Campus: CSU Long Beach -- April 30, 2003

National Endowment for the Humanities Awards $161,000 Grant to Oral History Program at Cal State Long Beach

The National Endowment for the Humanities (NEH) has awarded a two-year, $161,045 grant to the Oral History Program at California State University, Long Beach to fund its Virtual Oral/Aural History Archive (VOAHA).

Program director and grant recipient Sherna Berger Gluck, a professor of history at Cal State Long Beach, said she sees the grant as recognition of the site’s special strengths and uniqueness.

“There are very few Web sites like it,” said Gluck, who noted that the grant period begins May 1. “What is unique and innovative about our archive is the focus on orality/aurality – on presenting the actual voices of narrators, not written versions of their interviews. Imagine a fifth-grader doing research and going to this Web site. Imagine hearing the participants’ actual voices!”

Gluck noted that only 59 of the 288 NEH grants were for preservation and access projects; and only three of these, including CSULB’s, had anything to do with oral history. The site provides access to the full audio recordings of oral histories that have been deposited in the Special Collection of the University Library enabling users to hear the voice, pitch and rhythm of the narrations as well as the emotions they convey.

With the NEH grant, Gluck said the program can put up another 575 hours of interviews, which includes the largest chunk of the program’s women’s history and ethnic history collections. Most of those involved in the NEH review process commented on how the oral/aural history archive helps not only seasoned scholars but also offers accessibility to students.

“Once we add the 575 hours to the site, under this grant, close to 1,000 hours will be available,” says Gluck. “It will be possible to type in a topic and every single segment dealing with this topic across 1,000 hours of interviews will be available. Can you imagine what this means for doing research, or for teaching?”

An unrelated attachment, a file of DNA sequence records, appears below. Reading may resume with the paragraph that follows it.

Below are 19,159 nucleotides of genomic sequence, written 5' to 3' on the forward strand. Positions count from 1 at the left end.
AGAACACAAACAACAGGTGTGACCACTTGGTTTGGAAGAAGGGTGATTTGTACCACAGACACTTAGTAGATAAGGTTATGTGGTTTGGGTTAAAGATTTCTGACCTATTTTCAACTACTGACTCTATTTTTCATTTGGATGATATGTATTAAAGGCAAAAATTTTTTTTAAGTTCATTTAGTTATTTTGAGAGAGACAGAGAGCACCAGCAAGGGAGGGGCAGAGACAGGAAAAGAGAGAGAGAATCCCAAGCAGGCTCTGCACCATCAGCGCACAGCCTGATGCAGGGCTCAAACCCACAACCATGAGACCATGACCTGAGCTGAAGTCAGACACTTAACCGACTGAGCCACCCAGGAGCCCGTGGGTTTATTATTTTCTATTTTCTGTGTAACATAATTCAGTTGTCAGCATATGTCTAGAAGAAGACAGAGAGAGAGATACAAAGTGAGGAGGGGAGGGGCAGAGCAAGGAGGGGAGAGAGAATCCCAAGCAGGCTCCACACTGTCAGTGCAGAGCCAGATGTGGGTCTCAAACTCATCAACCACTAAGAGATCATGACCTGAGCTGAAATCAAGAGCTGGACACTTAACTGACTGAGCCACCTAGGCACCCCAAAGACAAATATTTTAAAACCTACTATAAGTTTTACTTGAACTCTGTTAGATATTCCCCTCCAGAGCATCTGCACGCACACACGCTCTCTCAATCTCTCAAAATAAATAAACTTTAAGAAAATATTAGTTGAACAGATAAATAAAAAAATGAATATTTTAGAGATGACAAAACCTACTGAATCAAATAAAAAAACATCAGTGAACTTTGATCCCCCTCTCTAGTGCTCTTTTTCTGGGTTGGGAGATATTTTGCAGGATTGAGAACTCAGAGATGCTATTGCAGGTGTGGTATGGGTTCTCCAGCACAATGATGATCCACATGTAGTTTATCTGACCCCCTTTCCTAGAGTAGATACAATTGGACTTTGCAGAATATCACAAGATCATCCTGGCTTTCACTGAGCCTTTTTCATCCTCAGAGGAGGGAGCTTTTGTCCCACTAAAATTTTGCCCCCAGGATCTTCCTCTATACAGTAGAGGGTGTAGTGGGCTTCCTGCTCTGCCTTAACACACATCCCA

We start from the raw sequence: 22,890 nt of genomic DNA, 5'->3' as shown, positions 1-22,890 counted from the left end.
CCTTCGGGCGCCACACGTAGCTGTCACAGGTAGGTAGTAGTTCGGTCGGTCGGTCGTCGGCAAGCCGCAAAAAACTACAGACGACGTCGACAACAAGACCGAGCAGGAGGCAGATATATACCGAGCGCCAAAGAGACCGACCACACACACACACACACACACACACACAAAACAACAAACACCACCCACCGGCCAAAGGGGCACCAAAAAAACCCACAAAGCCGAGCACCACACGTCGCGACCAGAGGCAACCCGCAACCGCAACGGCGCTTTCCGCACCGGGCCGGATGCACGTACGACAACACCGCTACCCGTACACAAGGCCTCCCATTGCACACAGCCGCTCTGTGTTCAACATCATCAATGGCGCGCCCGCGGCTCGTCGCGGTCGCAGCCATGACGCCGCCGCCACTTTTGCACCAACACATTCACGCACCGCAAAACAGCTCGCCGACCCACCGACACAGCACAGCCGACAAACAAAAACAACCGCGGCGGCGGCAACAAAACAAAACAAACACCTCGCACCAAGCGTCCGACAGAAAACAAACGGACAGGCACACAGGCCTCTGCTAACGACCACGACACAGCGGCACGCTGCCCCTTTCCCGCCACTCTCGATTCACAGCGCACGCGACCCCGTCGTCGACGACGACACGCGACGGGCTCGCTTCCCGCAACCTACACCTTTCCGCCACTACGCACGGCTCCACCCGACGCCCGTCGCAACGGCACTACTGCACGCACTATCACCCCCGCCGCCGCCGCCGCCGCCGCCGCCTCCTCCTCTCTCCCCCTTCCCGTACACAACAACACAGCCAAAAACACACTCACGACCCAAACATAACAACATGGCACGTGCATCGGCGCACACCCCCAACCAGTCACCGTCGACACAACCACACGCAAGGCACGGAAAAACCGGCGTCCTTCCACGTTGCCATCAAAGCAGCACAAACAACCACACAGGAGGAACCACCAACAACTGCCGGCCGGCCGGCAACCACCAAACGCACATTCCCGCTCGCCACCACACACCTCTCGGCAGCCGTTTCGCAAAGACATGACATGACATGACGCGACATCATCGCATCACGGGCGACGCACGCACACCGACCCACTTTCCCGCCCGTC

The VOAHA site, partially funded by an initial $50,000 grant from the Haynes Foundation in 2001, was officially launched at the university on Aug. 28, 2002, with 300 hours of Los Angeles basin oral histories. These interviews covered Long Beach area history, labor history and women’s history, including 40 hours of interviews with California women who were rank and file activists in the national suffrage movement.

Last fall, the project was awarded an additional $15,000 grant by the Long Beach Naval Memorial Heritage Association to add 50 more hours of narratives to the archive; and in February, it was recognized with the Long Beach Heritage’s Award of Merit.

The staff of the VOAHA project includes co-director Kaye Briegel of CSULB’s History Department and Academic Computing Services staff Dave Bradley, Walter Gajewski and Nancy Rayner. Briegel, Gluck and Rayner presented a prototype of the project, the first of its kind in the United States, to the Southwest Oral History Association conference in April 2002.

The CSULB oral history collections have been assembled from a number of sources and cover topics ranging from women’s social history and ethnic studies to Long Beach area history and the arts in Southern California. Some of the interviews in the Asian American, Mexican American and women’s history collections date back to 1972 and include interviews with narrators born as early as the 1860s.

Media Contacts: Shayne Schroeder, 562/985-1727
Rick Gloady, 562/985-5454

Public Affairs Offices/Campus News
[Bakersfield] [Chancellor's Office] [Channel Islands] [Chico]
[Dominguez Hills] [East Bay] [Fresno] [Fullerton] [Humboldt] [Long Beach] [Los Angeles] [Maritime Academy] [Monterey_Bay] [Northridge] [Pomona] [Sacramento] [San Bernardino] [San Diego] [San Francisco] [San Jose] [San Luis Obispo] [San Marcos] [Sonoma] [Stanislaus]